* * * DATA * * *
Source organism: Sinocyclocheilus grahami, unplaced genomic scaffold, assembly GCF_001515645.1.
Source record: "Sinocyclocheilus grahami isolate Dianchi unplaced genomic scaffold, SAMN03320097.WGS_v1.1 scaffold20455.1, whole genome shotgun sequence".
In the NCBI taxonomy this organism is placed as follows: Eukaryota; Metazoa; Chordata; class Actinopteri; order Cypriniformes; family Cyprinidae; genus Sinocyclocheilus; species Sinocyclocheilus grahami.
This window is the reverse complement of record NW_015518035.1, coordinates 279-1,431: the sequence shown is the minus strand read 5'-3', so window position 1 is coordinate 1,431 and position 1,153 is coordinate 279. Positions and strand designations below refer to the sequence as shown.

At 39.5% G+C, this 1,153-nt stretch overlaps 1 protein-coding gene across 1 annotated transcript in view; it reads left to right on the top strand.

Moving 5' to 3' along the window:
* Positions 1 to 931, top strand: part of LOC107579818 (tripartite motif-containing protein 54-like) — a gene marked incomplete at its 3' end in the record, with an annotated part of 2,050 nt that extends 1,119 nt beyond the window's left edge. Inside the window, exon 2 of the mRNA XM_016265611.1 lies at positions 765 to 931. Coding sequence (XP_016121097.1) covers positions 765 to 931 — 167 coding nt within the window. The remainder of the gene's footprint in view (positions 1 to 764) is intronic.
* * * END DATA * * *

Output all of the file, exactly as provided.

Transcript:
Source organism: Sinocyclocheilus grahami, unplaced genomic scaffold, assembly GCF_001515645.1.
Source record: "Sinocyclocheilus grahami isolate Dianchi unplaced genomic scaffold, SAMN03320097.WGS_v1.1 scaffold20455.1, whole genome shotgun sequence".
In the NCBI taxonomy this organism is placed as follows: Eukaryota; Metazoa; Chordata; class Actinopteri; order Cypriniformes; family Cyprinidae; genus Sinocyclocheilus; species Sinocyclocheilus grahami.
This window is the reverse complement of record NW_015518035.1, coordinates 279-1,431: the sequence shown is the minus strand read 5'-3', so window position 1 is coordinate 1,431 and position 1,153 is coordinate 279. Positions and strand designations below refer to the sequence as shown.

At 39.5% G+C, this 1,153-nt stretch overlaps 1 protein-coding gene across 1 annotated transcript in view; it reads left to right on the top strand.

Moving 5' to 3' along the window:
* Positions 1 to 931, top strand: part of LOC107579818 (tripartite motif-containing protein 54-like) — a gene marked incomplete at its 3' end in the record, with an annotated part of 2,050 nt that extends 1,119 nt beyond the window's left edge. Inside the window, exon 2 of the mRNA XM_016265611.1 lies at positions 765 to 931. Coding sequence (XP_016121097.1) covers positions 765 to 931 — 167 coding nt within the window. The remainder of the gene's footprint in view (positions 1 to 764) is intronic.